In the disclosure statement, the Trustee challenged the enforceability of CWF's partial assignments of the borrower notes and deeds of trust. He first asserted that the partial assignments were not true assignments, but merely created security interests in the notes and deeds of trust. He then argued that section 544 of the Bankruptcy Code, 11 U.S.C. Sec. 544 (1982), in conjunction with Cal.Com.Code Secs. 9301(1)(b) & 9304(1), entitled him to avoid these security interests. 2

The Trustee contended that the investors never perfected their security interests in the borrower notes and deeds of trust because (1) the borrower notes and deeds of trust are instruments under the California Commercial Code and (2) the investors never obtained possession of these instruments, which is required to perfect the interests under California law. Therefore, the Trustee asserted that, as a judicial lien creditor under section 544, he was entitled to avoid the investors' interest in the borrower notes and deeds of trust.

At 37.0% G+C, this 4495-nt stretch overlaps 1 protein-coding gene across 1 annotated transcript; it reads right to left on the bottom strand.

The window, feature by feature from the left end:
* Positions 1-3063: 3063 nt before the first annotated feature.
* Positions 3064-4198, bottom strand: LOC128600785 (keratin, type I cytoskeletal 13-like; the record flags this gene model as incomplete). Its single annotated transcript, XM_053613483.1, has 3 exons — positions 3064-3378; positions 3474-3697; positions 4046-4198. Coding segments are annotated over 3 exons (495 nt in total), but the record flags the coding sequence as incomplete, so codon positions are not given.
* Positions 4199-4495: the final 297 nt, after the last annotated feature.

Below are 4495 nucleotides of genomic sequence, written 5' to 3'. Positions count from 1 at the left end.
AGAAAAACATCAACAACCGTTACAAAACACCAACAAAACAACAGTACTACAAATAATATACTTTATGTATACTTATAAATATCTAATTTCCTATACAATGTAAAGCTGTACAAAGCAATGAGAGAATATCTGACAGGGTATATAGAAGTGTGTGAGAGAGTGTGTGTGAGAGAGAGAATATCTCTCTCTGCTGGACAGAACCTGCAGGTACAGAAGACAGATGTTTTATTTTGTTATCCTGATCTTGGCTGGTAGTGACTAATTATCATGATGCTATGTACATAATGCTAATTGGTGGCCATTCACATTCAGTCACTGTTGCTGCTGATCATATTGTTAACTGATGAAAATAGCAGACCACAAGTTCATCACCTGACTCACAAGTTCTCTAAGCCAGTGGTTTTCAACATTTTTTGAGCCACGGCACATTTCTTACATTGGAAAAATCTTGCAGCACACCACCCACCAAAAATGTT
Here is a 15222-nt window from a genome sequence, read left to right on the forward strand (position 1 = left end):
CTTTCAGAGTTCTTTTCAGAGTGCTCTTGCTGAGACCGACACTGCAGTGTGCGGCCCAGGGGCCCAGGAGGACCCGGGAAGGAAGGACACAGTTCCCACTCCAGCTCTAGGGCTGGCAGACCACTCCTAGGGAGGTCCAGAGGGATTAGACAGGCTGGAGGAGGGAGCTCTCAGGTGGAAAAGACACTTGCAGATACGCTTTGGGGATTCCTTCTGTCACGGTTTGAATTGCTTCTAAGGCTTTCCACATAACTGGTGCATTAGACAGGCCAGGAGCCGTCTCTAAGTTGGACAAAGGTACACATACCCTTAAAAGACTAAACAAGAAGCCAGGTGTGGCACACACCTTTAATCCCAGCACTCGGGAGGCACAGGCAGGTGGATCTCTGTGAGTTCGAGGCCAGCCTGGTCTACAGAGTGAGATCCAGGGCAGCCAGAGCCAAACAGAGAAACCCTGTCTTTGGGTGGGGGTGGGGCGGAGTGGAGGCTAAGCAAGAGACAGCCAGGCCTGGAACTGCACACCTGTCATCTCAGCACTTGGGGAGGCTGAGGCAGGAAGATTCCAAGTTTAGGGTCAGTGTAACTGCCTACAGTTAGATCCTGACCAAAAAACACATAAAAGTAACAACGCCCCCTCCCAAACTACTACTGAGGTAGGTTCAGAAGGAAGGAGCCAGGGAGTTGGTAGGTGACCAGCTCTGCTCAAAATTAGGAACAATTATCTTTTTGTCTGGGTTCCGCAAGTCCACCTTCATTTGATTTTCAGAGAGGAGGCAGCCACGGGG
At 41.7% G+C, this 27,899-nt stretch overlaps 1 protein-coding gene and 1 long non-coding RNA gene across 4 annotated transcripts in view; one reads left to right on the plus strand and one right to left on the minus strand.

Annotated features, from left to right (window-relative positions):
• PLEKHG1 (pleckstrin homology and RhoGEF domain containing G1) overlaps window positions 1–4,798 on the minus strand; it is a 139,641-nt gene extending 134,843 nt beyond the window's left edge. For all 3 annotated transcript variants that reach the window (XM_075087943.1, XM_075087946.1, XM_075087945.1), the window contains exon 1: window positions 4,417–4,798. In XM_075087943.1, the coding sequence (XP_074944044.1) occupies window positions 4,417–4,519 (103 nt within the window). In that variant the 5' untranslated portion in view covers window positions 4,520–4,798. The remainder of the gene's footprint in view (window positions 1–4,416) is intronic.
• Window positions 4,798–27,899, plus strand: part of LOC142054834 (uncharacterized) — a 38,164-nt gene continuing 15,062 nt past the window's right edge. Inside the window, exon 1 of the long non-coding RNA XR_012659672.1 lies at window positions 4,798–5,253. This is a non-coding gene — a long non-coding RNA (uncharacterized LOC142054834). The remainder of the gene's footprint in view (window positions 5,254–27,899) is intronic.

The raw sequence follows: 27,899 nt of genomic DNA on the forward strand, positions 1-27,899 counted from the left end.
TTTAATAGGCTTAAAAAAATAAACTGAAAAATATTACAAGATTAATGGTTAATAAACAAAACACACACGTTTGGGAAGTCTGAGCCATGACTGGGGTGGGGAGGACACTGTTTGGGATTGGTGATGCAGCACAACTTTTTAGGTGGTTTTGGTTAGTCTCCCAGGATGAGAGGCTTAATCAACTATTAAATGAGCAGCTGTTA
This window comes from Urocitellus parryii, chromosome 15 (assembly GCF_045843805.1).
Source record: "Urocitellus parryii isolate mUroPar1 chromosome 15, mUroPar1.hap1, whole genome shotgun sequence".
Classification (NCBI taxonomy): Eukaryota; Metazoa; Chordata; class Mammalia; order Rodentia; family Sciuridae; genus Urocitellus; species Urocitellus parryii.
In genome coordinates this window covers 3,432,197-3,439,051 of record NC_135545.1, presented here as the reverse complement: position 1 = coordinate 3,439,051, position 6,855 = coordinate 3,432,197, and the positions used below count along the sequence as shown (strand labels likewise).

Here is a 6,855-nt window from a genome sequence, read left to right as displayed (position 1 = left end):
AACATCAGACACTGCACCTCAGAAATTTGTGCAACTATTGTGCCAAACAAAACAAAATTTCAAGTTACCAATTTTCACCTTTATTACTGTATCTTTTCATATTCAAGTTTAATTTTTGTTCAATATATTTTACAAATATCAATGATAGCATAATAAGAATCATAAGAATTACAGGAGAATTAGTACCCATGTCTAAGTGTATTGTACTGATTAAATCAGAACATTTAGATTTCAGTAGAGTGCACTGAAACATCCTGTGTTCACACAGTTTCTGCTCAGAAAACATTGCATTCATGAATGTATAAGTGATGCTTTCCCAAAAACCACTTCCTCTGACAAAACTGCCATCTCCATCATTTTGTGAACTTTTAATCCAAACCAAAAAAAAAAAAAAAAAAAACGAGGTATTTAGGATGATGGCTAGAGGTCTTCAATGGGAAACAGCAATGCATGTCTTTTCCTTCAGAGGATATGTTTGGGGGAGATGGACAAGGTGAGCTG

Instead of filing adversary actions against all of the investors to avoid their security interests, the Trustee proposed a compromise as part of the plan: the investors would be paid more than the general

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unsecured creditors, but would relinquish any claim to the borrower notes, deeds of trust, or the property secured by the deeds of trust.